Here is another confession: Most of my ‘intentions’ turn out the same way.
I have lived a life of unfulfilled intentions—a life, spent away like so many shiny quarters, avoiding even having intentions. It is—or so I believe—not unlike the lives of many others. Many of us seem to be dust walking around unconscious about the promises we made.
Besides, ‘intentions’ are funny things.
Here’s an example: I was 17 years old and having sex with a cheerleader named Cindi in the back seat of my basketball coach’s Buick. It was the only time Cindi and I had sex, in a Buick or otherwise. It had been my highest intention for over a month to be just where I was that night—on top of Cindi, one hand on her firm right breast, the other hand holding us steady in the back seat, our legs entwined. That was what I intended to have happen for most of my waking hours (and some of my dreams) for four weeks.
At that very moment—precisely then—I found myself thinking about the calculus test I had the next morning. I didn’t know didley about many of the formulas that were going to be on the test. All through the consummation of my Great Intention, I was worried about calculus.
So much for intentions.
So much for lust as well.
For several years it was my intention to be an Associate Justice of the Supreme Court and a published poet. I also intended, during that same time frame, to marry Angela, the daughter of a gynecologist from Kenilworth, Illinois and give her four babies before we returned to dust.
When I became illiterate just before my 22nd birthday, I had a friend write to Georgetown Law School to tell them I wouldn’t be coming in September to be elected to the Law Review in my second year (another intention of mine). Right after that, Angela left my life. And, the truth be known, my poetry was always abysmal.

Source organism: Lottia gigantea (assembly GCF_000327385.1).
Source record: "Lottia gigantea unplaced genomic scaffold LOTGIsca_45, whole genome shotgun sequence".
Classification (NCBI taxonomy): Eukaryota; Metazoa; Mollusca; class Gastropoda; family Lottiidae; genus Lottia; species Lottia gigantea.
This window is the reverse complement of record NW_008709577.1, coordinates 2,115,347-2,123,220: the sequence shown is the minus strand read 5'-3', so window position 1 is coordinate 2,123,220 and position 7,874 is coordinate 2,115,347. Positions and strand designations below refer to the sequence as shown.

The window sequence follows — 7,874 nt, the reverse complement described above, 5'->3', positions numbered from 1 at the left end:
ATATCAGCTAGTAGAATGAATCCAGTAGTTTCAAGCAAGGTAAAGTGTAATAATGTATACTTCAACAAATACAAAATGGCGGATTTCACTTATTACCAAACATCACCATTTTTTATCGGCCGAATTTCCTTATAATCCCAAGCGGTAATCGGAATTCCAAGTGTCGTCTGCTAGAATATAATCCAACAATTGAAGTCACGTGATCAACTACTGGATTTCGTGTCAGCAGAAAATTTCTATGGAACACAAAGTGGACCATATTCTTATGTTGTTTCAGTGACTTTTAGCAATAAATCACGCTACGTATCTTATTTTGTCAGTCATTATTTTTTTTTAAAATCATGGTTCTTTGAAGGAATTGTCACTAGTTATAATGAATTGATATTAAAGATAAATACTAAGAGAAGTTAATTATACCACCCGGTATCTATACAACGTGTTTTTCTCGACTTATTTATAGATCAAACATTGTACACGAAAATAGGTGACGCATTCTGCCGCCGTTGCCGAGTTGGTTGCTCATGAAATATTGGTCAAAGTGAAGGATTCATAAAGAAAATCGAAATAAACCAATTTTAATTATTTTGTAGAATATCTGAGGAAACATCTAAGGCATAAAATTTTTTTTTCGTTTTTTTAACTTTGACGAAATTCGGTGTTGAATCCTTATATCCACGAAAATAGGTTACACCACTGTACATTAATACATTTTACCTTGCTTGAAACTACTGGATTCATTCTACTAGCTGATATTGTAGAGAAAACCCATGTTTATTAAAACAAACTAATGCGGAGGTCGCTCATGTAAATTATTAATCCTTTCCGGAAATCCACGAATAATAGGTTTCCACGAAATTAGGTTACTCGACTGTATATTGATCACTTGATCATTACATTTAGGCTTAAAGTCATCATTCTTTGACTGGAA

One of my poems, a sonnet to a warm December day, began like this:
“When thus it comes upon a winter’s day,
Such a misplaced’ springtime afternoon….”
The poem ended like this:
“My sighted’ heart its mother-wet wings dons,
And seeking springtime, soars in sunlight blessed.”
Which, most everyone should agree, makes me a rotten poet.
My poetry was, if nothing else, quite alliterative. One line of a sonnet I
Wrote for Angela said:
“Shimmering sun, shining with such a sheen”
and another said:
“Tracing trickling tears of terrible trial.”
All my poems were like that—bad. Just the kind of poems an Associate Justice of the Supreme Court might find time to write. Poems only his law clerks would claim to like and which would contain many references to Greek mythology stolen from his paperback copy of Edith Hamilton.
Mercifully, not all my poems were sonnets. I also wrote in blank verse from time to time. Those poems are marginally better because they had no particular form to abuse. One of those blank verse poems was about fear and ended with these lines:
There is the fear of death
and the fear death holds.
There is the fear of love,
But most, most of all,
There is the fear of being
too near, too dear
I care about that poem, though it is a sorry excuse for poetry. I care about it because it was written in the shadow of a mountain named Massenutten and it was for my friend Lysander, who had returned to dust. There was snow all around when I wrote it. The snow was white on white on white.